A Year After the Jan. 6 Insurrection, Where Do We Stand?

Biden-Harris supporters gather around the Capitol on Inauguration Day, Jan 20, 2021. (Big Think Edge/ CC BY-SA 2.0)

It’s been just over a year since armed insurrectionists attempted a coup at the Capitol on January 6, 2021. Never before in our lifetimes has our democracy felt so fragile than in those moments of the violent January 6 attack.

In his powerful speech Thursday, President Biden blamed former President Trump (without ever naming him) and his repeated lies about the 2020 election for the attack on the Capitol. And President Biden called attention to the role of racial animus driving the insurrection: 

“Close your eyes.  Go back to that day.  What do you see? Rioters rampaging, waving for the first time inside this Capitol a Confederate flag that symbolized the cause to destroy America, to rip us apart.”

But, as Ms. contributor Jackson Katz wrote last week, that not only were racial anxiety and grievance animating forces, there was another key aspect of that violent event—the role of gender:

“It is also impossible to understand the reasons why January 6 happened without understanding the ways in which Trumpism is rooted in the aggrieved entitlement of millions of white men who are enraged at the loss of their cultural centrality—both as white people and as men. It is equally important to understand political violence in this context—not as a spontaneous eruption, but as a planned strategy for taking back control. … [The rioters were] riled up by their leader—the president of the United States—whose speech that day was filled with dog whistle challenges to their masculinity.”

Katz continued his analysis:

“In this way, the feminist-led movement against domestic violence over the past half-century has much to teach us. In heterosexual relationships, men’s use of violence is not as much impulsive as it is rooted in a belief system in which their needs come first.  They use force, or the threat of it, to gain or maintain a woman’s compliance, or to punish her for transgressing against his authority.”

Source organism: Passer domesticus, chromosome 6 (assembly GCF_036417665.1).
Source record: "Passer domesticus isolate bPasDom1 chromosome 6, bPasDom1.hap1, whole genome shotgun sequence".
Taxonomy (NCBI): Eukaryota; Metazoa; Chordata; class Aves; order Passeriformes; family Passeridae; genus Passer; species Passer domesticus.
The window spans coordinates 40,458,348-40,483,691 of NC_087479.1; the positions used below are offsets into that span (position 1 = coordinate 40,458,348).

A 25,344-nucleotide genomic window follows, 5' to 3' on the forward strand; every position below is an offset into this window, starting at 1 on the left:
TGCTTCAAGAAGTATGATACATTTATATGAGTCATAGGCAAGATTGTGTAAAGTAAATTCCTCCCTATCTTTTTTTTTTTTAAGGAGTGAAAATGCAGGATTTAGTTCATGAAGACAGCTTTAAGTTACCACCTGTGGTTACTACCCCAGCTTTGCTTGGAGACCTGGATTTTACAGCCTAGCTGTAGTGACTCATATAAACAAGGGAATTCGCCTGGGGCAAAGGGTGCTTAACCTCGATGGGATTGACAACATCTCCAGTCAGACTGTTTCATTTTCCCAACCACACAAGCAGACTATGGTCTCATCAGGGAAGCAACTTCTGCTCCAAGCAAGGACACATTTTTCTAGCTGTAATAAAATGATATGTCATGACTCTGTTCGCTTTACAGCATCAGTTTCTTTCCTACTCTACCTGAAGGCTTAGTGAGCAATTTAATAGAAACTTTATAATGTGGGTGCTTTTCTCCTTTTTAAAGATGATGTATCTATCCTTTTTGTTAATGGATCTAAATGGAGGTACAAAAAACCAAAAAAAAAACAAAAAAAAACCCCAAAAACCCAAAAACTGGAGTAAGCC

Thus, Katz explains one of feminism’s critical contributions to securing our democracy. To that I would add the right to abortion (which the Supreme Court is poised to revoke this year). We’ve said it before, and we’ll say it again: Abortion is essential to democracy. And we must enshrine the Equal Rights Amendment in the U.S. Constitution. Without full legal equality and bodily autonomy, women cannot participate fully in the civic life of our democracy.

Sarah Weddington, the iconic feminist lawyer who argued Roe v. Wade, reminded us of the fragility of our democracy and the importance of securing the Equal Rights Amendment. “We never want to go back to the way it was,” she told Ms. contributing editor Martha Burk in 2011. “We don’t have equal rights in the U.S. Constitution. So, anything that we have can be gone.”

We have a lot to think about on this one-year remembrance of January 6th—a day that showed us we cannot let our guard down, even for one instant.

You may also like: The latest episode of “On the Issues With Michele Goodwin,” Revisiting the American Terrorism of 2021: A Year In Review (with Russ Feingold, Dahlia Lithwick, Joan Biskupic and Dr. George Woods.

Listen below, or head to the podcast episode landing page for a transcript, background reading and more.

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About

Katherine Spillar is the executive director of Feminist Majority Foundation and executive editor of Ms., where she oversees editorial content and the Ms. in the Classroom program.